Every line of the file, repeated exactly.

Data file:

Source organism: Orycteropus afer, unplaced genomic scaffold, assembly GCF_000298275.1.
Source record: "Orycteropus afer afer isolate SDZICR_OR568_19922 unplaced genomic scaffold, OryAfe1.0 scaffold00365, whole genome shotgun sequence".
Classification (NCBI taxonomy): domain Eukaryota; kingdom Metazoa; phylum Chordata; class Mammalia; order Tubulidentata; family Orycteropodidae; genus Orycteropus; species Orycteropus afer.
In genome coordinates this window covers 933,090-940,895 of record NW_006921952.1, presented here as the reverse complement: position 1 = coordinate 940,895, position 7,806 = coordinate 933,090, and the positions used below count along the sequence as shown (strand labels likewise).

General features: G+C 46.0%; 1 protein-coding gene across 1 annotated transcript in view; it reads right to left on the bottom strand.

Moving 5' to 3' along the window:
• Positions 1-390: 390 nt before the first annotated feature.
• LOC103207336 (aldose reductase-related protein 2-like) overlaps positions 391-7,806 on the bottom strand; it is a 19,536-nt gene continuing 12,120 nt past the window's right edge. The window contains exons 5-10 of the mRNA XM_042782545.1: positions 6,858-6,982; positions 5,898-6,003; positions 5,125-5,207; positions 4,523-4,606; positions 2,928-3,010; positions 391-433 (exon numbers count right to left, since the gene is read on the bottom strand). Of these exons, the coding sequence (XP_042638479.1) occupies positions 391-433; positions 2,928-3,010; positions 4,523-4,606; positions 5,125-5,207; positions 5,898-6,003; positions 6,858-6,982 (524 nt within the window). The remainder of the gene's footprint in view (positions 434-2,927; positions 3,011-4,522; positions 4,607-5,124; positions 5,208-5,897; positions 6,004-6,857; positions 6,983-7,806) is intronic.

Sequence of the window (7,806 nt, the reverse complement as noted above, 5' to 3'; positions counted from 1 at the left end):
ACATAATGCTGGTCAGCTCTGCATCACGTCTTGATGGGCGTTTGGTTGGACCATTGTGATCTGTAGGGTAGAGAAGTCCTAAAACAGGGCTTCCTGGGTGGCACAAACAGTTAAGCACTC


Source organism: Orycteropus afer, unplaced genomic scaffold, assembly GCF_000298275.1.
Source record: "Orycteropus afer afer isolate SDZICR_OR568_19922 unplaced genomic scaffold, OryAfe1.0 scaffold00365, whole genome shotgun sequence".
Classification (NCBI taxonomy): domain Eukaryota; kingdom Metazoa; phylum Chordata; class Mammalia; order Tubulidentata; family Orycteropodidae; genus Orycteropus; species Orycteropus afer.
In genome coordinates this window covers 933,090-940,895 of record NW_006921952.1, presented here as the reverse complement: position 1 = coordinate 940,895, position 7,806 = coordinate 933,090, and the positions used below count along the sequence as shown (strand labels likewise).

General features: G+C 46.0%; 1 protein-coding gene across 1 annotated transcript in view; it reads right to left on the bottom strand.

Moving 5' to 3' along the window:
• Positions 1-390: 390 nt before the first annotated feature.
• LOC103207336 (aldose reductase-related protein 2-like) overlaps positions 391-7,806 on the bottom strand; it is a 19,536-nt gene continuing 12,120 nt past the window's right edge. The window contains exons 5-10 of the mRNA XM_042782545.1: positions 6,858-6,982; positions 5,898-6,003; positions 5,125-5,207; positions 4,523-4,606; positions 2,928-3,010; positions 391-433 (exon numbers count right to left, since the gene is read on the bottom strand). Of these exons, the coding sequence (XP_042638479.1) occupies positions 391-433; positions 2,928-3,010; positions 4,523-4,606; positions 5,125-5,207; positions 5,898-6,003; positions 6,858-6,982 (524 nt within the window). The remainder of the gene's footprint in view (positions 434-2,927; positions 3,011-4,522; positions 4,607-5,124; positions 5,208-5,897; positions 6,004-6,857; positions 6,983-7,806) is intronic.

Sequence of the window (7,806 nt, the reverse complement as noted above, 5' to 3'; positions counted from 1 at the left end):
ACATAATGCTGGTCAGCTCTGCATCACGTCTTGATGGGCGTTTGGTTGGACCATTGTGATCTGTAGGGTAGAGAAGTCCTAAAACAGGGCTTCCTGGGTGGCACAAACAGTTAAGCACTC